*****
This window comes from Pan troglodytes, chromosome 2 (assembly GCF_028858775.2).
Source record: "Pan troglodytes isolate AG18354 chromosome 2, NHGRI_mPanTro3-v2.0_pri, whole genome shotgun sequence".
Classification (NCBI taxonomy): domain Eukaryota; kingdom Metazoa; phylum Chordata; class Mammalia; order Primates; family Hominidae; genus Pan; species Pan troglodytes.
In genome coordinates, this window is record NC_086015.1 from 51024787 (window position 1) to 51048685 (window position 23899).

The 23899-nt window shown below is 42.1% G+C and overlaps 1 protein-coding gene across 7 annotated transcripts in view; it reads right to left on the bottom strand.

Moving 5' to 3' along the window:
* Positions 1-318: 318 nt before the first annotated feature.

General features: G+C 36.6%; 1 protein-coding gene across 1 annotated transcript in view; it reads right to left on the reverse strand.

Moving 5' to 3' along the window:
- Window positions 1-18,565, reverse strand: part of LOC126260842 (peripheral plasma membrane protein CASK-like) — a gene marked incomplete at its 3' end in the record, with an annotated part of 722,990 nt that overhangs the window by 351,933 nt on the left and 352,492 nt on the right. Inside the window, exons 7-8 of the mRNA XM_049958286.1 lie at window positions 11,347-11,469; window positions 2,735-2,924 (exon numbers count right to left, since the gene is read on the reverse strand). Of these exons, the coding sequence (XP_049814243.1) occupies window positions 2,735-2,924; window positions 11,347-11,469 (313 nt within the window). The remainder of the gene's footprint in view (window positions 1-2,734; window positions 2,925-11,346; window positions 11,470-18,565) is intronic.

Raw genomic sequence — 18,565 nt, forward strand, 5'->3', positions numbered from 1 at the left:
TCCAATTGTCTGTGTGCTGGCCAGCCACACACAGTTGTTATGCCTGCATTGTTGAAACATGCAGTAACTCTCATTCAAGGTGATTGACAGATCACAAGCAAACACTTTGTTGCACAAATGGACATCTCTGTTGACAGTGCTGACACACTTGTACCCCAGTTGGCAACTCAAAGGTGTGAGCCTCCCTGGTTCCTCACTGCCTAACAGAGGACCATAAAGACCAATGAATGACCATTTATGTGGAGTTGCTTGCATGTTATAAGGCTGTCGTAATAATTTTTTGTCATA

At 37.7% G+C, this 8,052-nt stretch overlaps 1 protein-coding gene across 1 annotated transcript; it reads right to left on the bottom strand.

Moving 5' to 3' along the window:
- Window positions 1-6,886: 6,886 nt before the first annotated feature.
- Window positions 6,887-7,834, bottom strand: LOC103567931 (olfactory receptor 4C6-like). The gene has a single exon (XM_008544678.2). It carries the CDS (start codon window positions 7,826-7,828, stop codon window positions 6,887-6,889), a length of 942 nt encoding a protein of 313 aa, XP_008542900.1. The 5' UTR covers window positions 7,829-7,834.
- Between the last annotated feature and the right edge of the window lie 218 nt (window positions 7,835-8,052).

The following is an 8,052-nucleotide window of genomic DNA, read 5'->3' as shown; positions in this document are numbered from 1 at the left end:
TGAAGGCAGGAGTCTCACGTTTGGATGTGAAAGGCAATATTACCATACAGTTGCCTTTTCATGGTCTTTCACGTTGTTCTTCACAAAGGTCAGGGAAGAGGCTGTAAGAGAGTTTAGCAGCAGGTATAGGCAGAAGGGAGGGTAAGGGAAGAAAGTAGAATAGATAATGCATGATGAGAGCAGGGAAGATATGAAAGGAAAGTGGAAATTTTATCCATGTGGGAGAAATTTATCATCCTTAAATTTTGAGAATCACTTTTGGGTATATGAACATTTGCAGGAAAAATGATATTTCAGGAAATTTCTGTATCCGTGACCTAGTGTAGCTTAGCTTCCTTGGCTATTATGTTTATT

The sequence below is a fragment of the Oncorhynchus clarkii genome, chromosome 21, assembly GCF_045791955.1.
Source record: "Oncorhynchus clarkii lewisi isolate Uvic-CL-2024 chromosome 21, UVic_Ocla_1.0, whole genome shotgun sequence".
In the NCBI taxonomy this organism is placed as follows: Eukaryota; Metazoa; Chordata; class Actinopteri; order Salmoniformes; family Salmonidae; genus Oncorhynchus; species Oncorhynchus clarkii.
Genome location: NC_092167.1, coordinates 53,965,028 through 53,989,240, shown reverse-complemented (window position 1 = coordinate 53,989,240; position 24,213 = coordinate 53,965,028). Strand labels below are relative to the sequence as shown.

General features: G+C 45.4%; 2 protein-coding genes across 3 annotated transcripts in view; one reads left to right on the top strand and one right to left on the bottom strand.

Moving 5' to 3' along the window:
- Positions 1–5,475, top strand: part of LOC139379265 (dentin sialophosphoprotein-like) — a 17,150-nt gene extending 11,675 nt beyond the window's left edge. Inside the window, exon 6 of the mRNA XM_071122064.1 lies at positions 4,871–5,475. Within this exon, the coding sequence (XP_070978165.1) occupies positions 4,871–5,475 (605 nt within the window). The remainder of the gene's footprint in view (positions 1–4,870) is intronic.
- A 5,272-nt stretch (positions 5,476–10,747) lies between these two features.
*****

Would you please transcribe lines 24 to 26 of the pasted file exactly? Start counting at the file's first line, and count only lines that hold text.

General features: G+C 45.4%; 2 protein-coding genes across 3 annotated transcripts in view; one reads left to right on the top strand and one right to left on the bottom strand.

Moving 5' to 3' along the window:
- Positions 1–5,475, top strand: part of LOC139379265 (dentin sialophosphoprotein-like) — a 17,150-nt gene extending 11,675 nt beyond the window's left edge. Inside the window, exon 6 of the mRNA XM_071122064.1 lies at positions 4,871–5,475. Within this exon, the coding sequence (XP_070978165.1) occupies positions 4,871–5,475 (605 nt within the window). The remainder of the gene's footprint in view (positions 1–4,870) is intronic.